Please let Evan Rachel Wood age quickly. Please let her start to wrinkle, gray, sag, drive a minivan -- anything that gets this teenager roles that might be half as mature as her talent. Please, because until then her fans will be stuck viewing films like ''Pretty Persuasion."
As with a lot of what Wood has been seen in thus far, ''Pretty Persuasion" isn't so much awful as it is self-conscious, overdone, shallow, and just not up to the level of its star. On TV's ''Once and Again" she was a promising up-and-comer, and in Catherine Hardwicke's ''Thirteen" she at least had meaty drama on her side, even if it was too transparently staged to shock and awe. But in this latest vehicle, directed by Marcos Siega (a graduate of music videos) and written by Skander Halim (''Guest Room"), the goal is mostly comedy, a genre that seldom rewards those who try too hard -- especially teenagers.
Siega and Halim's biting satire does blast a few deserving targets, and their point of view is occasionally savvy enough that comparisons to ''Heathers" and ''Election" aren't totally out of line. But ''Pretty Persuasion" is also undemanding in the way of ''Clueless" or ''Mean Girls," while at the same time it pretends to be as weighty as an ''Elephant" in the social commentary department. As a result, it doesn't seem to know what it wants to be.
For Wood, who plays supremely manipulative 15-year-old minx Kimberly Joyce, there seems to be no way out of the kiddie pool. Kimberly is a student at an exclusive Beverly Hills high school where the usual assortment of elitist behaviors and sexual obsessions are on display. Kimberly's best pal is named Brittany (Elisabeth Harnois), her ex-boyfriend (now dating Brittany) is Troy (Stark Sands), and her naive new-girl tailgater is a malleable Muslim named Randa (Adi Schnall). Together, the girls conspire to falsely accuse a lusty teacher (Ron Livingston) of sexual assault; the reason for that takes awhile to piece together in this intentionally abrupt and nonlinear cut-and-paste job, but it's ultimately as silly and unsurprising as you'd expect.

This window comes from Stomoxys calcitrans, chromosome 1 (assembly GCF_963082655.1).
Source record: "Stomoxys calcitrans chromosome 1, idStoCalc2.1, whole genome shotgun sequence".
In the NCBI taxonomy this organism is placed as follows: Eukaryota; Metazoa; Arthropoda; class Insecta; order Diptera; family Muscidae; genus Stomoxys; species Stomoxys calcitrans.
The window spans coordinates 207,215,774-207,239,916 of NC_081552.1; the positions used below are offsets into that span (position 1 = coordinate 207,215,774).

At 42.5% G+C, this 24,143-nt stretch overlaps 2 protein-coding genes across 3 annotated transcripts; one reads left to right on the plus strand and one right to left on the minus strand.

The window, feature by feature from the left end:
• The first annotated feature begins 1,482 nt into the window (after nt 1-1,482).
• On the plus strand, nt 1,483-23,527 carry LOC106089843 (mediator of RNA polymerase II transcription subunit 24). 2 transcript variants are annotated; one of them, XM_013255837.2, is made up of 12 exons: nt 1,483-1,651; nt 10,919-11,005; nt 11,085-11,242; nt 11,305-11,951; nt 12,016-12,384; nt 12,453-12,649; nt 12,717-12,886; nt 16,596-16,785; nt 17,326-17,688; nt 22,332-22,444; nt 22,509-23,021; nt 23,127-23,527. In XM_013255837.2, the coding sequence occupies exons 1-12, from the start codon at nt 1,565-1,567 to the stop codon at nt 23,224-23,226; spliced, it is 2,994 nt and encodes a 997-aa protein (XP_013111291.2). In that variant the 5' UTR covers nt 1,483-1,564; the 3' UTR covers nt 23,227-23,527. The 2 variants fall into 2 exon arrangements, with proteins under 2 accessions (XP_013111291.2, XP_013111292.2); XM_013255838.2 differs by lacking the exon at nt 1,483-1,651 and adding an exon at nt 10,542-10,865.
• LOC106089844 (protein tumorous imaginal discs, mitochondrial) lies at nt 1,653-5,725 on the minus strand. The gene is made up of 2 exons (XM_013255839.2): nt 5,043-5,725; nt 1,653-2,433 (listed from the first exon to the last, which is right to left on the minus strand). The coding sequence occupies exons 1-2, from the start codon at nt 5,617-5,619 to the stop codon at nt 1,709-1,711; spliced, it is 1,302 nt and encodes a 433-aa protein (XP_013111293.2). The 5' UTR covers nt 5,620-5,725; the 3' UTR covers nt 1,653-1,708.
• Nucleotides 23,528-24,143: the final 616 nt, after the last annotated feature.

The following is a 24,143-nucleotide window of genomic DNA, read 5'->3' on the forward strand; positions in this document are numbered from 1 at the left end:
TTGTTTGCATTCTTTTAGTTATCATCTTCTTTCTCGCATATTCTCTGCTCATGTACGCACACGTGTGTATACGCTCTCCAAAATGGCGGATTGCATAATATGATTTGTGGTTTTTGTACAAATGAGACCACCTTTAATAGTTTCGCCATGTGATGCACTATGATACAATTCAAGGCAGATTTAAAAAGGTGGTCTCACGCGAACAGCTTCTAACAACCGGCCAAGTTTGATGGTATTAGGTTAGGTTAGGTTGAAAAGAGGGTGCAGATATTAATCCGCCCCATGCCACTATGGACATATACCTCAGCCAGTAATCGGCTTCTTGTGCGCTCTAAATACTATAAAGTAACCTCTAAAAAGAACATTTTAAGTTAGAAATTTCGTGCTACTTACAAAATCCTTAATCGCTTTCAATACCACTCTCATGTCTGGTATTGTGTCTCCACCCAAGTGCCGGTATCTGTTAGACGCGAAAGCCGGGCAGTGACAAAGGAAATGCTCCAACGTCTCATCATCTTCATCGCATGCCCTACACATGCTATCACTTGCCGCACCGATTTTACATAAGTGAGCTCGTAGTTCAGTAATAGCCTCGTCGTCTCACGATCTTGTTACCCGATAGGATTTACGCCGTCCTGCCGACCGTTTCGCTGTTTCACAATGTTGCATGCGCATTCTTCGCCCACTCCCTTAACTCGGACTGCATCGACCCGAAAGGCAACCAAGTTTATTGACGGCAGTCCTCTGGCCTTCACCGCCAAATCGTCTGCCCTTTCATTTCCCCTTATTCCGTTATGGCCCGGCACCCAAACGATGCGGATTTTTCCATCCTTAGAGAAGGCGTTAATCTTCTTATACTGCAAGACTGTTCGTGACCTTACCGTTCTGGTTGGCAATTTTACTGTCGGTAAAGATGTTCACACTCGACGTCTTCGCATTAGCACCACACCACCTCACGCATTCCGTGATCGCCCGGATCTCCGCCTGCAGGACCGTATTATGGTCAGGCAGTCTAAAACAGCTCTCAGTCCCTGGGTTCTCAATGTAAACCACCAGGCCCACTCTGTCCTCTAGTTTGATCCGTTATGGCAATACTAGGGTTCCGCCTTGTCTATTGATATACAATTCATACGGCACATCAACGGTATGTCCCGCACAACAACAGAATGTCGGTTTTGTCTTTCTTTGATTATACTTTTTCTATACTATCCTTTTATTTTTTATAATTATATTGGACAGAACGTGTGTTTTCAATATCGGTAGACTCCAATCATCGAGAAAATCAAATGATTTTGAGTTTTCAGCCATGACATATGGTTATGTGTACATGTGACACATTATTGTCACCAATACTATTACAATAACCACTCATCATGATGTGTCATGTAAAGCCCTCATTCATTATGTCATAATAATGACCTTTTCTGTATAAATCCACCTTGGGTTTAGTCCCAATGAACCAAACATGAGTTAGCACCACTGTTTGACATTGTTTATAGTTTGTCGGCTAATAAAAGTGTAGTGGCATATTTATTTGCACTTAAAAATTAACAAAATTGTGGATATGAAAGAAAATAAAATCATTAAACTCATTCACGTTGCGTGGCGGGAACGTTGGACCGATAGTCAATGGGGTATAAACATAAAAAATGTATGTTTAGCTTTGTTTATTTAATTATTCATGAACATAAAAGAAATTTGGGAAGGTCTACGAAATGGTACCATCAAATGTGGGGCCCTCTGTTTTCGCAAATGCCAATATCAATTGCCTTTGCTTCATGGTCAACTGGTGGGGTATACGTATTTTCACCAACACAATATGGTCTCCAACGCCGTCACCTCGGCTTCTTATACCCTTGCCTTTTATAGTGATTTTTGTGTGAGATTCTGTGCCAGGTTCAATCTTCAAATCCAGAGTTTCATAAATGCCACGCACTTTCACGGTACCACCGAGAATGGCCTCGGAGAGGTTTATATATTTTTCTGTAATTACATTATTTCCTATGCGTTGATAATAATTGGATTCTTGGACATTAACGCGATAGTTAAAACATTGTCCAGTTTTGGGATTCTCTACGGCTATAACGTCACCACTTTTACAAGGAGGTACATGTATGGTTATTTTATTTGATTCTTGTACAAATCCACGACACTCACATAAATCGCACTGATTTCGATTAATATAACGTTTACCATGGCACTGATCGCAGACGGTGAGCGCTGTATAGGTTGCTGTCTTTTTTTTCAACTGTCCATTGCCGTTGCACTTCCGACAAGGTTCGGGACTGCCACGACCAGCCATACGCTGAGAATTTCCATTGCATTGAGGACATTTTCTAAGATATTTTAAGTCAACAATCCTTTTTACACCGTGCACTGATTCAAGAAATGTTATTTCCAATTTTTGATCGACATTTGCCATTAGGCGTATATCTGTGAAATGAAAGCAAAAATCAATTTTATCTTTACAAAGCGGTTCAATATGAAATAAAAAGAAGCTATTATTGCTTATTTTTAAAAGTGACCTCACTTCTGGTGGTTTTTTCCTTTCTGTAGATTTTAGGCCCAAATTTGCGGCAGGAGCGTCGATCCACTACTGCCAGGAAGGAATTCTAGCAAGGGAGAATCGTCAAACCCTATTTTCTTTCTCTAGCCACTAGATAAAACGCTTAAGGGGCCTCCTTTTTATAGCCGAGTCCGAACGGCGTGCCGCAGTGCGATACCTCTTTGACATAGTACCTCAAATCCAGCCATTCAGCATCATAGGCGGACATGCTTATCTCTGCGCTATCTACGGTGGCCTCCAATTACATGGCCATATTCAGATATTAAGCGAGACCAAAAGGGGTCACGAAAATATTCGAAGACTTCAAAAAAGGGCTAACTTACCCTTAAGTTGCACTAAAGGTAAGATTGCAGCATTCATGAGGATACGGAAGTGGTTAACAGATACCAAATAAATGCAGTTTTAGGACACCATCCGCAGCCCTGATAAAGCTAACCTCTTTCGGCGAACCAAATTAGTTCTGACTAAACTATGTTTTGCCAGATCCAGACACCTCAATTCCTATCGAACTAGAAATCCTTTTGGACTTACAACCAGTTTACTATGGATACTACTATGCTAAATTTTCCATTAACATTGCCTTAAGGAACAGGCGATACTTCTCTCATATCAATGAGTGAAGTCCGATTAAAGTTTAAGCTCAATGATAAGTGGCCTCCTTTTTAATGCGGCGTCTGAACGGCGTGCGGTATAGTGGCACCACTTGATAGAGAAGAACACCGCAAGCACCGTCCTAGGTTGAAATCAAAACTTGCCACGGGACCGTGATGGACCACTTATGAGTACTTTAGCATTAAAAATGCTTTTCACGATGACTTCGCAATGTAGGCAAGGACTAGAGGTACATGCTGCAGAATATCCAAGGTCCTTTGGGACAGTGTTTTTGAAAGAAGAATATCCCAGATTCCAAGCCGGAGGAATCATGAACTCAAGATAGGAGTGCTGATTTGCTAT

Of course, it's all meant to be parody -- the stock characters, the racism, the frequent oral sex -- and we're supposed to be both amused and impressed by its insights. The problem isn't that it's intentionally ridiculous, cruel, and warped (all of which can be the seeds of successful comedy); the problem is it's not especially funny or original. (Sample line: ''Mr. Anderson's kind of weird, especially around girls. We think he's a podiatrist.") It is watchable, however, mainly because of Wood's expert sense of how to render damaged people. That and the hilarious help she gets from fearless James Woods, who goes so over-the-top raunchy playing Kimberly's dad that he makes the rest of the movie -- including Jane Krakowski's ultra-horny lesbian reporter -- seem restrained.
Wood and Woods make a great creative pair, and it would be wonderful to see them costar in something more worthy of their talents. Meantime, may filmmakers allow each of them to age appropriately.
Janice Page can be reached at email@example.com.